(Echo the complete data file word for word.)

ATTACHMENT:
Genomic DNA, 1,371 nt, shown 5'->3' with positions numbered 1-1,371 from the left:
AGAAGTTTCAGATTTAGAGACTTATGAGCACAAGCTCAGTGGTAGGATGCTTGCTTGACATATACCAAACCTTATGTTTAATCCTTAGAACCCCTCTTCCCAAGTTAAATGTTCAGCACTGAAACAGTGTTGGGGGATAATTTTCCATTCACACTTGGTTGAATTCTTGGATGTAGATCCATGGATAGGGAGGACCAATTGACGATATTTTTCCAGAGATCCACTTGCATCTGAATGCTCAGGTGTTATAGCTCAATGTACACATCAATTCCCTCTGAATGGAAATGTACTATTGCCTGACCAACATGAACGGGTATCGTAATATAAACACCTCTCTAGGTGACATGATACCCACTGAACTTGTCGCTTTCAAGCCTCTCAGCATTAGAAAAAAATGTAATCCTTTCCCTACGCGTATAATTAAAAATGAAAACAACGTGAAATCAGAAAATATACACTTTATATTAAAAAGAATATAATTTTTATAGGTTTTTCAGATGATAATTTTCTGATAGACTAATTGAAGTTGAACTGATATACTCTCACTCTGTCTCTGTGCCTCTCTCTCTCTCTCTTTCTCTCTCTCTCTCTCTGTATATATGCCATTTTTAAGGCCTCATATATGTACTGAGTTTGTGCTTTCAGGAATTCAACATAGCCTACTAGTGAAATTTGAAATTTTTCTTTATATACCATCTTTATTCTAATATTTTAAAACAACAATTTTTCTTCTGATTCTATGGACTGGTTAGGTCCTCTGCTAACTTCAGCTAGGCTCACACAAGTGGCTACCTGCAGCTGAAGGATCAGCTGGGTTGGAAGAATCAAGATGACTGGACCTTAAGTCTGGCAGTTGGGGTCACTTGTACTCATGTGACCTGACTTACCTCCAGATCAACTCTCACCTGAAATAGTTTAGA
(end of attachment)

Genomic DNA, 1,371 nt, shown 5'->3' with positions numbered 1-1,371 from the left:
AGAAGTTTCAGATTTAGAGACTTATGAGCACAAGCTCAGTGGTAGGATGCTTGCTTGACATATACCAAACCTTATGTTTAATCCTTAGAACCCCTCTTCCCAAGTTAAATGTTCAGCACTGAAACAGTGTTGGGGGATAATTTTCCATTCACACTTGGTTGAATTCTTGGATGTAGATCCATGGATAGGGAGGACCAATTGACGATATTTTTCCAGAGATCCACTTGCATCTGAATGCTCAGGTGTTATAGCTCAATGTACACATCAATTCCCTCTGAATGGAAATGTACTATTGCCTGACCAACATGAACGGGTATCGTAATATAAACACCTCTCTAGGTGACATGATACCCACTGAACTTGTCGCTTTCAAGCCTCTCAGCATTAGAAAAAAATGTAATCCTTTCCCTACGCGTATAATTAAAAATGAAAACAACGTGAAATCAGAAAATATACACTTTATATTAAAAAGAATATAATTTTTATAGGTTTTTCAGATGATAATTTTCTGATAGACTAATTGAAGTTGAACTGATATACTCTCACTCTGTCTCTGTGCCTCTCTCTCTCTCTCTTTCTCTCTCTCTCTCTCTGTATATATGCCATTTTTAAGGCCTCATATATGTACTGAGTTTGTGCTTTCAGGAATTCAACATAGCCTACTAGTGAAATTTGAAATTTTTCTTTATATACCATCTTTATTCTAATATTTTAAAACAACAATTTTTCTTCTGATTCTATGGACTGGTTAGGTCCTCTGCTAACTTCAGCTAGGCTCACACAAGTGGCTACCTGCAGCTGAAGGATCAGCTGGGTTGGAAGAATCAAGATGACTGGACCTTAAGTCTGGCAGTTGGGGTCACTTGTACTCATGTGACCTGACTTACCTCCAGATCAACTCTCACCTGAAATAGTTTAGA